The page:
Turkey’s population expanding, Istanbul still most crowded city

DAILY SABAH WITH AA
ISTANBUL
Published 28.01.2016 10:17
Updated 28.01.2016 15:33
Turkey’s population expanding, Istanbul still most crowded city

New figures released on Thursday for 2015 show Turkey’s population grew to more than 78.4 million with more than 1.04 million new residents in the country, while Istanbul kept its place on the list as the most populated and crowded city in the country with a population of 14.6 million residents

Turkey's population is growing at a slow but steady rate, according to the latest figures from the Turkish Statistical Institute (TurkStat). Figures for 2015 indicate a growth rate of 13.4, higher than the 13.3 of the previous year. The population grew by 1.45 million people in the past year to 78,741,053, according to official records. The most densely populated city in Turkey is, of course, Istanbul, where 18.6 percent of the total population is concentrated with more than 14.6 million people. The city is also the most crowded, with the total number of people per square kilometer of 2,821.

The slow growth rate may renew concerns regarding an aging population. According to figures from 2014, Turkey has a vast elderly population of 6.1 million people aged 65 and above - a number that surpasses the total population of several European countries. Although the elderly made up 8 percent of Turkey's total population in 2014, projections made by TurkStat show that the elderly's population numbers will increase to 10.2 percent by 2023 and rise even further in the following decade. Experts link these projections to a decline in fertility and new treatments being available to increase longevity. Turkey hopes to boost its population numbers by offering incentives to larger families such as longer paid leave and social benefits. Since his tenure as prime minister began, President Recep Tayyip Erdoğan has continued to promote population growth, advocating that families should have at least three children to restore Turkey's population.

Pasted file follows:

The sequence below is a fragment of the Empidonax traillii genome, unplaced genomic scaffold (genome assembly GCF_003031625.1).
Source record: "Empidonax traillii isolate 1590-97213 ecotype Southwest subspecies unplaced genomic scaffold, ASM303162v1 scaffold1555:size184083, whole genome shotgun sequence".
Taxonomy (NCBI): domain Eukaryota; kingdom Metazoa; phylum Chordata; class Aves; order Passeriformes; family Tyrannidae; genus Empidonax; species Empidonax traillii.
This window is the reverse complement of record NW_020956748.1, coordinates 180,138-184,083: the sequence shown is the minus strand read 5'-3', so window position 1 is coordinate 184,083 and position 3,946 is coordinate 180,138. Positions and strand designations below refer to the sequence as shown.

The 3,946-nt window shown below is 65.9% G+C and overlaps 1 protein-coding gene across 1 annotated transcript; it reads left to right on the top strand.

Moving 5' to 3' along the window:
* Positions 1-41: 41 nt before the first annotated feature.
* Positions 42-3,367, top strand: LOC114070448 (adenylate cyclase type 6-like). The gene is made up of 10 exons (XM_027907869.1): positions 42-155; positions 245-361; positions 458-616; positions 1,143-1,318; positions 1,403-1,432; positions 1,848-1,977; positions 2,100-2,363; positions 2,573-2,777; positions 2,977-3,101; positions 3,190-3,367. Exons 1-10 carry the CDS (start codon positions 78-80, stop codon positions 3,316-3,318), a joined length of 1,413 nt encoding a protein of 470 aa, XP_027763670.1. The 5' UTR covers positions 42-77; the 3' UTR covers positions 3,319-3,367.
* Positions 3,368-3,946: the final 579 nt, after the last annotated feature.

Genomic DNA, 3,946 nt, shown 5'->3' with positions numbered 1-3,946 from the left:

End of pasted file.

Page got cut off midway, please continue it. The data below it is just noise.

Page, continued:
Figures published by TurkStat for 2015 show that more than half of the Turkish population is male and 49.8 percent is female.

With Turkey's growing economy being fueled by industrial investments and a booming service sector, the country has also seen populations increase in smaller cities and towns. The percentage of Turkey's total population residing in cities and district centers increased to 92.1 percent from 91.8, according to the latest statistics.

Figures show the average age of the population increased to 31 from 30.7. The median age was higher among women while the highest median age was in the city of Sinop in the Black Sea region, at 39.3. Sinop, a small city on the northern tip of Turkey, is widely known as being home to the "happiest people," according to a recent life satisfaction survey. The city also had the highest mortality rate in 2014. Şanlıurfa and Şırnak, two cities in Turkey's southeast, had the lowest median age, at 19.3 and 19.5, respectively.

TurkStat figures also revealed that the number of people who are of working age – between the ages of 15 and 64 – exceeds that of children. The percentage of children who are under 14 years of age dropped to 24 percent while the percentage of elderly people 65 and over increased to 8.2 percent.

As for the population density, the average number of people per-square-kilometer has increased only by one person compared to 2014, reaching 102 in 2015. Istanbul once again has the highest number of people per-square-kilometer with 2,821 people, followed by the neighboring city of Kocaeli, an industrial hub, as well as the western city of İzmir. Tunceli, a small city in eastern Turkey, had the lowest population density with only 12 people per-square-meter in 2015.

Konya, the country's largest city geographically, had only 55 people per-square-kilometer, leaving the central Turkish city situated on a vast plain in one of the least-populated places.

Bayburt, a sleepy province in northern Turkey that has been the butt of jokes on social media as a place no one ever visits, was once again at the top of the list of cities with the lowest population of 78,550.

Turkey switched to an "address-based census" in the early 2000s, replacing traditional censuses that were held every five years under restrictive timespans with an electronic registration system, making registration with Turkey's census agency mandatory for all citizens.

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